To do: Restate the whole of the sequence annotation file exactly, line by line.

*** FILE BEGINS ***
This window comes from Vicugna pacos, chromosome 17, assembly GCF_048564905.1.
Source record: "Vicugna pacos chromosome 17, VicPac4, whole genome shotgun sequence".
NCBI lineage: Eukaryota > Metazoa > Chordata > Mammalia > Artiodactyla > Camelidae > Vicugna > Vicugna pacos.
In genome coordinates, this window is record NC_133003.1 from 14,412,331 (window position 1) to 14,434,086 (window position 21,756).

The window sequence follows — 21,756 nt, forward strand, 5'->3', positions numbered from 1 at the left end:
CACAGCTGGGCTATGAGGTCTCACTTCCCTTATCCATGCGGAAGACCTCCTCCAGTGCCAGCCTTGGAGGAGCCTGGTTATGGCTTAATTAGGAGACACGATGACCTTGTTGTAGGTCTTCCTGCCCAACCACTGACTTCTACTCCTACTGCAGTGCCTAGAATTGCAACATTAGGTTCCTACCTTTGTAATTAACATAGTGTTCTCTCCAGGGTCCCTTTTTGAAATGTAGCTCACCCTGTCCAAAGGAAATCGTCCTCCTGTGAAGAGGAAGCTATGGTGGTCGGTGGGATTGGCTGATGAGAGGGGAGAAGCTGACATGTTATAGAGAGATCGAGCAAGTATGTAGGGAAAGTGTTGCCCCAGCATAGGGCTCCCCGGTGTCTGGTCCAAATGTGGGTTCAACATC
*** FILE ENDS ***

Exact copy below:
This window comes from Vicugna pacos, chromosome 17, assembly GCF_048564905.1.
Source record: "Vicugna pacos chromosome 17, VicPac4, whole genome shotgun sequence".
NCBI lineage: Eukaryota > Metazoa > Chordata > Mammalia > Artiodactyla > Camelidae > Vicugna > Vicugna pacos.
In genome coordinates, this window is record NC_133003.1 from 14,412,331 (window position 1) to 14,434,086 (window position 21,756).

The window sequence follows — 21,756 nt, forward strand, 5'->3', positions numbered from 1 at the left end:
CACAGCTGGGCTATGAGGTCTCACTTCCCTTATCCATGCGGAAGACCTCCTCCAGTGCCAGCCTTGGAGGAGCCTGGTTATGGCTTAATTAGGAGACACGATGACCTTGTTGTAGGTCTTCCTGCCCAACCACTGACTTCTACTCCTACTGCAGTGCCTAGAATTGCAACATTAGGTTCCTACCTTTGTAATTAACATAGTGTTCTCTCCAGGGTCCCTTTTTGAAATGTAGCTCACCCTGTCCAAAGGAAATCGTCCTCCTGTGAAGAGGAAGCTATGGTGGTCGGTGGGATTGGCTGATGAGAGGGGAGAAGCTGACATGTTATAGAGAGATCGAGCAAGTATGTAGGGAAAGTGTTGCCCCAGCATAGGGCTCCCCGGTGTCTGGTCCAAATGTGGGTTCAACATC